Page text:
One example is to group serial devices together or to group devices having the same assigned level of priority (e.g., level 5) together. Distinctions may also be made between polled devices and devices which are identified for service with particularity by the hardware of the system. It is desirable that polled devices are not grouped under the same parent as hardware identified devices as the process of polling is more time consuming and this additional time will be reflected across the entire set under the parent. The overall structure of tree itself may be configured one way versus another based upon whether all or most of the devices are polled devices versus the hardware identified devices. For example, it may be desirable to limit the number of children under a particular parent if most of the devices are polled (to therefore limit the amount of polling at any particular level). Therefore a polled-device IST tends to be taller and hardware-identified IST tend to be wider.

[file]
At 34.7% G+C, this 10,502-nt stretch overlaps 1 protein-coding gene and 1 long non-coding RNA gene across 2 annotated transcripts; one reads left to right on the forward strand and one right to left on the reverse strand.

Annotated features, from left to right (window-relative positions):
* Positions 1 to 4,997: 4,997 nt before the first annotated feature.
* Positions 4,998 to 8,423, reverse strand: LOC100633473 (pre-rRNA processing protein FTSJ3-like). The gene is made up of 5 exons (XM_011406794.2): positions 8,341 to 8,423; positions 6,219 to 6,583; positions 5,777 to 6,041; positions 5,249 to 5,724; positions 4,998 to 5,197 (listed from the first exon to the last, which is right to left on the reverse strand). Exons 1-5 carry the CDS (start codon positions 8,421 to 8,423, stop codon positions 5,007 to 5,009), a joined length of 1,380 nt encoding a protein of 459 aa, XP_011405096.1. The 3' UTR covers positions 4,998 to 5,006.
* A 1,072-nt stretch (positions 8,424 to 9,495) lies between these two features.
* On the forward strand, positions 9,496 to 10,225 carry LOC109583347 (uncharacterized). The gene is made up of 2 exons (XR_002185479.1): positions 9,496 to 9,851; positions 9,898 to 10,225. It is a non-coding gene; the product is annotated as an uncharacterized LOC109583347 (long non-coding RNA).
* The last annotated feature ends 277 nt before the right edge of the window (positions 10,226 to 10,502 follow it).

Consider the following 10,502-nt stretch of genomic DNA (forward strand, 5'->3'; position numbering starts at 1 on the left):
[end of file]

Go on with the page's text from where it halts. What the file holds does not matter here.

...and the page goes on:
The frequency a device generates an interrupt should also be considered. For example, it may be desirable to group all high frequency devices (i.e., devices that generate interrupts frequently) together to prevent the low frequency devices from not getting their interrupt requests attended to. Alternately, a transversal ISR of a particular parent node will have to be cognizant of those devices that generate interrupts frequently and prohibit the lower frequency devices from getting starved of attention. The above states exemplary guidelines and it is readily apparent that other criteria can be used.
The invention has been described in conjunction with the preferred embodiment. It is evident that numerous alternatives, modifications, variations and uses will be apparent to those skilled in the art in light of the foregoing description.
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|U.S. Classification||710/268, 710/269|
|Jul 10, 1995||AS||Assignment|